The Euro: How It Started 20 Years Ago

As Europe rang in the New Year 20 years ago, 12 of its nations said goodbye to their deutschmarks, French francs, liras and pesetas as they welcomed the euro single currency. 

On January 1, 2002, euro notes and coins became a reality for some 300 million people from Athens to Dublin, three years after the currency was formally launched in “virtual” form. 

Here is a recap of the event, drawn from AFP reporting at the time: 

In a far cry from the austere New Year’s celebrations imposed by the COVID-19 pandemic 20 years later, fireworks, music and lights blazed at midnight into the early morning of January 1, 2002, to mark the biggest monetary switch in history. 

AFP reported that many people passed on their traditional New Year’s Eve parties, choosing instead to queue up at cash dispensers in their enthusiasm to get hold of the first pristine euro notes. 

In Berlin, Germans said hello to the euro and goodbye to their beloved mark at a special ceremony at the Brandenburg Gate, as up to 1 million people thronged the streets for the traditional giant New Year’s Eve street party there. 

The euro cash was also a hit in the coffee shops and red-light district of Amsterdam. 

Irish revelers were, however, less in a hurry to welcome the euro, continuing to pay for Guinness, Ireland’s favorite tipple, in the national currency, leaving the headache of the changeover until the next day. 

As many feared, the euro switch provoked sporadic price hikes across Europe.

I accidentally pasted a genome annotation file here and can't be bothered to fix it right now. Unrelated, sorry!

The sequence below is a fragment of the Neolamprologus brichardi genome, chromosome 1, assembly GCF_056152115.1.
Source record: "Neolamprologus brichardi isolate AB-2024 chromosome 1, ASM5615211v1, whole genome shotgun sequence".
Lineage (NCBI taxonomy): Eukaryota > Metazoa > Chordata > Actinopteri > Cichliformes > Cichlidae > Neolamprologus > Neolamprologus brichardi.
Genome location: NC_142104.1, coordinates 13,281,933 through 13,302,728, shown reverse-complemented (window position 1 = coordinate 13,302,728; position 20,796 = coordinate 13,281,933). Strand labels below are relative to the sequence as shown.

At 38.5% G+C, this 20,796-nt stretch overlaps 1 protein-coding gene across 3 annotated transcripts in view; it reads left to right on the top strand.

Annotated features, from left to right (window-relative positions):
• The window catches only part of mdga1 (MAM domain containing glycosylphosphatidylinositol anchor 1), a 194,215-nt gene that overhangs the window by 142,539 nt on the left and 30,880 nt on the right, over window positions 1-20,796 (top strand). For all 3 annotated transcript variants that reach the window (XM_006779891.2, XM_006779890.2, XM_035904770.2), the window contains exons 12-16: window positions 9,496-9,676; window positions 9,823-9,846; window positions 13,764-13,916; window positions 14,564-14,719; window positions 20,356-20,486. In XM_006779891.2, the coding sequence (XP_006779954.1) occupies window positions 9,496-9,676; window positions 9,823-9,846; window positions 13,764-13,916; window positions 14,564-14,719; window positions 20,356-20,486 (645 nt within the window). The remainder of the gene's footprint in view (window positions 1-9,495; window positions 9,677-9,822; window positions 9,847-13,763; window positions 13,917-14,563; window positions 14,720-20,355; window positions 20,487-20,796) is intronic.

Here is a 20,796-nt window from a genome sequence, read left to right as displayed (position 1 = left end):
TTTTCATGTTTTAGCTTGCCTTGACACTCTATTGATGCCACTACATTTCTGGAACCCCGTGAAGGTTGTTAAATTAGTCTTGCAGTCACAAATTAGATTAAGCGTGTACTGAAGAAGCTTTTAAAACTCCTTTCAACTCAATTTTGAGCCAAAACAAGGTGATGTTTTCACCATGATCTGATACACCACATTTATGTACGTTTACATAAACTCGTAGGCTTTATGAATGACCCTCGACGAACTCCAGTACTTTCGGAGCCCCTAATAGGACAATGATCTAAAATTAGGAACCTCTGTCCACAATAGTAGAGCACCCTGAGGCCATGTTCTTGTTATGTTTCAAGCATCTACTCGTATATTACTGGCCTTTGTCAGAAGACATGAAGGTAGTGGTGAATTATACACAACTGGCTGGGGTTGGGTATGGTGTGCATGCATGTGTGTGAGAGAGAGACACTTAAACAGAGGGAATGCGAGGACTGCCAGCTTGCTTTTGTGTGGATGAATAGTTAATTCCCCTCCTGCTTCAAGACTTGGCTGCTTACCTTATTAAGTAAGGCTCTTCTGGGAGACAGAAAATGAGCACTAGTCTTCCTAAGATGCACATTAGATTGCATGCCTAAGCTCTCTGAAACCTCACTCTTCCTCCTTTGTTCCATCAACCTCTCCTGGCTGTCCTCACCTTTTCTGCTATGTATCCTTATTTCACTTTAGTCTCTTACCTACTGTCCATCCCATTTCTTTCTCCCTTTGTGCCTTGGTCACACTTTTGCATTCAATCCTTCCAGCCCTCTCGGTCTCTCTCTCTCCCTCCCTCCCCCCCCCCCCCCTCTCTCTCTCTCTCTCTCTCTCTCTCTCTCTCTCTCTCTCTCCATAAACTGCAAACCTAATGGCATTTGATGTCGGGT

From Spanish bus tickets, which jumped by 33%, to a Finnish bazaar, where “everything for 10 markka (1.68 euros)” was now “everything for two euros,” many price tags were a bit heftier since the single currency became legal tender. 

The European Central Bank president at the time, Wim Duisenberg, who warned merchants not to take advantage of the euro launch to increase prices, said he had not seen signs of widespread abuse. 

“When I bought a Big Mac and a strawberry milkshake this week it cost 4.45 euros, which is exactly the same amount as I paid for the same meal last week,” Duisenberg told reporters. 

Europe surprised itself with the almost glitch-free transition to the single currency, AFP reported. 

The Germans — reputedly skeptical about the single currency and nostalgic for their mark — turned out to be among the most enthusiastic. 

An editorial in the popular German tabloid Bild proclaimed: “Our new money is moving full speed ahead. No problems whatsoever in saying adieu to the mark, no tears to be shed.” 

Initial “europhoria” was, however, tempered as a few hiccups appeared, such as cash shortages and long lines in banks, post offices and at toll booths. 

France urged citizens to not rush all at once to the banks with their savings, often hoarded under mattresses and in jam jars, since they had until June 30 to get rid of their francs at commercial banks and until 2012 at the Bank of France. 

And the European Commission reported minor problems in getting small euro bills and coins distributed in most countries. 

Duisenberg said, however, he was sure that January 1, 2002, would be written into history books as the start of a new European era. 

 

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